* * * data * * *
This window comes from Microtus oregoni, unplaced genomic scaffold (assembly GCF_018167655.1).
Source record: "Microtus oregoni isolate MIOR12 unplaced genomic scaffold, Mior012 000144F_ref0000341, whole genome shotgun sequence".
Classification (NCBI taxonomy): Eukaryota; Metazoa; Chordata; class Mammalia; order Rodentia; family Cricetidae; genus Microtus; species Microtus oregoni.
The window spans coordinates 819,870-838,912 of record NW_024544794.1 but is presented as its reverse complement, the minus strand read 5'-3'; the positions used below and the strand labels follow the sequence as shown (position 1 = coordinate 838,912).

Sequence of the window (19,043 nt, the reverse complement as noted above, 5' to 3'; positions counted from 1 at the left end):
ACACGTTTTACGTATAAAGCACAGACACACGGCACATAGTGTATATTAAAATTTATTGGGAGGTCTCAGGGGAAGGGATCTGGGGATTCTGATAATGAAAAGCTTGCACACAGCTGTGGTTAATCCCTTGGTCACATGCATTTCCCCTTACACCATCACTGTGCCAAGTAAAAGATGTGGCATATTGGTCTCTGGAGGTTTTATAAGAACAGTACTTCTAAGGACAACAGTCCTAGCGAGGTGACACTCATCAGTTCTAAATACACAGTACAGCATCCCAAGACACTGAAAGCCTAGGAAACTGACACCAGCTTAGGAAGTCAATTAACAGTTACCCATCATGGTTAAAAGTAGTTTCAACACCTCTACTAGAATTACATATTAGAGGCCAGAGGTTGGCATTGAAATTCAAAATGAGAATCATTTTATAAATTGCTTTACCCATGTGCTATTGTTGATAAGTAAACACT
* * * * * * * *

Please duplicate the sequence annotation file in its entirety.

This window comes from Microtus oregoni, unplaced genomic scaffold (assembly GCF_018167655.1).
Source record: "Microtus oregoni isolate MIOR12 unplaced genomic scaffold, Mior012 000144F_ref0000341, whole genome shotgun sequence".
Classification (NCBI taxonomy): Eukaryota; Metazoa; Chordata; class Mammalia; order Rodentia; family Cricetidae; genus Microtus; species Microtus oregoni.
The window spans coordinates 819,870-838,912 of record NW_024544794.1 but is presented as its reverse complement, the minus strand read 5'-3'; the positions used below and the strand labels follow the sequence as shown (position 1 = coordinate 838,912).

Sequence of the window (19,043 nt, the reverse complement as noted above, 5' to 3'; positions counted from 1 at the left end):
ACACGTTTTACGTATAAAGCACAGACACACGGCACATAGTGTATATTAAAATTTATTGGGAGGTCTCAGGGGAAGGGATCTGGGGATTCTGATAATGAAAAGCTTGCACACAGCTGTGGTTAATCCCTTGGTCACATGCATTTCCCCTTACACCATCACTGTGCCAAGTAAAAGATGTGGCATATTGGTCTCTGGAGGTTTTATAAGAACAGTACTTCTAAGGACAACAGTCCTAGCGAGGTGACACTCATCAGTTCTAAATACACAGTACAGCATCCCAAGACACTGAAAGCCTAGGAAACTGACACCAGCTTAGGAAGTCAATTAACAGTTACCCATCATGGTTAAAAGTAGTTTCAACACCTCTACTAGAATTACATATTAGAGGCCAGAGGTTGGCATTGAAATTCAAAATGAGAATCATTTTATAAATTGCTTTACCCATGTGCTATTGTTGATAAGTAAACACT